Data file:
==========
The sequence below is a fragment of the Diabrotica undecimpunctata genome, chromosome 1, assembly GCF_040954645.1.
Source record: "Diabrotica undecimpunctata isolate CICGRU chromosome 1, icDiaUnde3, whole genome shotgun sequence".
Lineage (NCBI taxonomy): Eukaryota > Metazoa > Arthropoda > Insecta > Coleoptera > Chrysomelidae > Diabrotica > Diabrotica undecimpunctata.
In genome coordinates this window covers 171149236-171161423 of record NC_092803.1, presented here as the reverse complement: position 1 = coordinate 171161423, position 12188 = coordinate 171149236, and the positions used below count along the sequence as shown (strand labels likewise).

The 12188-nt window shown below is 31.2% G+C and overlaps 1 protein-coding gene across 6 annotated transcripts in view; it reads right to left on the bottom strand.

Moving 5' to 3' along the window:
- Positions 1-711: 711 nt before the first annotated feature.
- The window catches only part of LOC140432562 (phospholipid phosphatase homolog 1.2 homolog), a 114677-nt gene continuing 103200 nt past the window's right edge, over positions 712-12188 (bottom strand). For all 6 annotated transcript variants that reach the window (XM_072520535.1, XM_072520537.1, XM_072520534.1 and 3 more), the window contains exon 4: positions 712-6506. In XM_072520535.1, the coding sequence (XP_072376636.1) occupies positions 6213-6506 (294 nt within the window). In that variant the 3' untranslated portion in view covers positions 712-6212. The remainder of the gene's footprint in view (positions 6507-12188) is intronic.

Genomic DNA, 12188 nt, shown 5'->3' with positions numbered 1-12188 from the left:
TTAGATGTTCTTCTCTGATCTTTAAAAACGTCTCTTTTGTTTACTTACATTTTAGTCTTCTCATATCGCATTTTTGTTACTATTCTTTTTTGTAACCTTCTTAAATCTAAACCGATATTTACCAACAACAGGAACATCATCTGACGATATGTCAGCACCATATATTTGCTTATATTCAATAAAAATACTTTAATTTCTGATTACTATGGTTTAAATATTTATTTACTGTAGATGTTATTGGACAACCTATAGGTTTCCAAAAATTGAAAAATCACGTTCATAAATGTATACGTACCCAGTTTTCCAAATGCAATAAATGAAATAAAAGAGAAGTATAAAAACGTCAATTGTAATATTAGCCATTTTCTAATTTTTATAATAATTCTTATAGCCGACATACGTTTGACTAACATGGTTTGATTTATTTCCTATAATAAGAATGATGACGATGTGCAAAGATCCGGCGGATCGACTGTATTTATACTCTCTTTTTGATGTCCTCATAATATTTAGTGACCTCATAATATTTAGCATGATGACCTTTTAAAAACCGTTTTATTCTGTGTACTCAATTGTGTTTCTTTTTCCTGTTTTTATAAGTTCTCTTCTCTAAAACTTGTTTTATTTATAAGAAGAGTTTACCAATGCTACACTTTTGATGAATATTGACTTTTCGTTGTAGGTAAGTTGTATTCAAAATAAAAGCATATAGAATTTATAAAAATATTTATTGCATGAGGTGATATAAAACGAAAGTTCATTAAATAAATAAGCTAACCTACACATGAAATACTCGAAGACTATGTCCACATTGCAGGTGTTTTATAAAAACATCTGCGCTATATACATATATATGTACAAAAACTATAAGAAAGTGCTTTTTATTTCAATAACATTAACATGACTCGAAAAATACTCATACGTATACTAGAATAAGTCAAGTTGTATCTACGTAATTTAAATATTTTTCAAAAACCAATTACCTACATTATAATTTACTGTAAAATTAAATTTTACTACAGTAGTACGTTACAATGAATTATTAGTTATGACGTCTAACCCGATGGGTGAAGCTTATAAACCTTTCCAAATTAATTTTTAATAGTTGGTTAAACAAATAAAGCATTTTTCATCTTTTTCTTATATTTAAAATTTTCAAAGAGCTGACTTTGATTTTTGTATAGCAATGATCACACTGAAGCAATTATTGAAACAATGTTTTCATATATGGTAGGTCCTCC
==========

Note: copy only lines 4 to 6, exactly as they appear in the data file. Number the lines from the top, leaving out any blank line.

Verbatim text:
In genome coordinates this window covers 171149236-171161423 of record NC_092803.1, presented here as the reverse complement: position 1 = coordinate 171161423, position 12188 = coordinate 171149236, and the positions used below count along the sequence as shown (strand labels likewise).

The 12188-nt window shown below is 31.2% G+C and overlaps 1 protein-coding gene across 6 annotated transcripts in view; it reads right to left on the bottom strand.

Moving 5' to 3' along the window: